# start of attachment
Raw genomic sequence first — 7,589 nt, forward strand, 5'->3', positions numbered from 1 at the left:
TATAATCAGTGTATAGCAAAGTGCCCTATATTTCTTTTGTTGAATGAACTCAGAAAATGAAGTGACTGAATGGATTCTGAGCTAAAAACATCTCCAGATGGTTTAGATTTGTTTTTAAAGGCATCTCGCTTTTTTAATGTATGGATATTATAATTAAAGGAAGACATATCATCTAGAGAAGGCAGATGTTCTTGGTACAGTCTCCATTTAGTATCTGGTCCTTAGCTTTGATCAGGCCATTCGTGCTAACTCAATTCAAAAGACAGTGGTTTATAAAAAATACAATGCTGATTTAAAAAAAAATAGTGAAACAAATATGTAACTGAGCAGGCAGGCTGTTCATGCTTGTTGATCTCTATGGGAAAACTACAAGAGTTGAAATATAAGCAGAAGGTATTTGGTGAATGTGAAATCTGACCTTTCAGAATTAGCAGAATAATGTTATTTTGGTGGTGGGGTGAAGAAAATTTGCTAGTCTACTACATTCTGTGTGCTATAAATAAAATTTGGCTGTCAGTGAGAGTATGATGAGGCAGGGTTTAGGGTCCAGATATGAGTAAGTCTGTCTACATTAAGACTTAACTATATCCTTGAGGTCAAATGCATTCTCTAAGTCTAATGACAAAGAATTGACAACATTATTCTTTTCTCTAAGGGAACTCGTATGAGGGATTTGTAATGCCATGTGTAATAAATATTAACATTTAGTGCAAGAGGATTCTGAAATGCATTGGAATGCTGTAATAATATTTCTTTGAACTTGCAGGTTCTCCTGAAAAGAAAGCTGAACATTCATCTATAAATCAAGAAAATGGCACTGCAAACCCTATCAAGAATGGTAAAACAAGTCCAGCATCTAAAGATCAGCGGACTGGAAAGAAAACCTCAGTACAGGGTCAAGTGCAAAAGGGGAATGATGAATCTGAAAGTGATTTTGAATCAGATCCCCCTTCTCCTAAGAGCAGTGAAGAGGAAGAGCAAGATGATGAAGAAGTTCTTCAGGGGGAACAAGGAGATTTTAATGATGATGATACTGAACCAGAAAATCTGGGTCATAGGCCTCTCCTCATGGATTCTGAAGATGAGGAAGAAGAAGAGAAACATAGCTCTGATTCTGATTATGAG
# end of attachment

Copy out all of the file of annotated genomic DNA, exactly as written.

Raw genomic sequence first — 7,589 nt, forward strand, 5'->3', positions numbered from 1 at the left:
TATAATCAGTGTATAGCAAAGTGCCCTATATTTCTTTTGTTGAATGAACTCAGAAAATGAAGTGACTGAATGGATTCTGAGCTAAAAACATCTCCAGATGGTTTAGATTTGTTTTTAAAGGCATCTCGCTTTTTTAATGTATGGATATTATAATTAAAGGAAGACATATCATCTAGAGAAGGCAGATGTTCTTGGTACAGTCTCCATTTAGTATCTGGTCCTTAGCTTTGATCAGGCCATTCGTGCTAACTCAATTCAAAAGACAGTGGTTTATAAAAAATACAATGCTGATTTAAAAAAAAATAGTGAAACAAATATGTAACTGAGCAGGCAGGCTGTTCATGCTTGTTGATCTCTATGGGAAAACTACAAGAGTTGAAATATAAGCAGAAGGTATTTGGTGAATGTGAAATCTGACCTTTCAGAATTAGCAGAATAATGTTATTTTGGTGGTGGGGTGAAGAAAATTTGCTAGTCTACTACATTCTGTGTGCTATAAATAAAATTTGGCTGTCAGTGAGAGTATGATGAGGCAGGGTTTAGGGTCCAGATATGAGTAAGTCTGTCTACATTAAGACTTAACTATATCCTTGAGGTCAAATGCATTCTCTAAGTCTAATGACAAAGAATTGACAACATTATTCTTTTCTCTAAGGGAACTCGTATGAGGGATTTGTAATGCCATGTGTAATAAATATTAACATTTAGTGCAAGAGGATTCTGAAATGCATTGGAATGCTGTAATAATATTTCTTTGAACTTGCAGGTTCTCCTGAAAAGAAAGCTGAACATTCATCTATAAATCAAGAAAATGGCACTGCAAACCCTATCAAGAATGGTAAAACAAGTCCAGCATCTAAAGATCAGCGGACTGGAAAGAAAACCTCAGTACAGGGTCAAGTGCAAAAGGGGAATGATGAATCTGAAAGTGATTTTGAATCAGATCCCCCTTCTCCTAAGAGCAGTGAAGAGGAAGAGCAAGATGATGAAGAAGTTCTTCAGGGGGAACAAGGAGATTTTAATGATGATGATACTGAACCAGAAAATCTGGGTCATAGGCCTCTCCTCATGGATTCTGAAGATGAGGAAGAAGAAGAGAAACATAGCTCTGATTCTGATTATGAG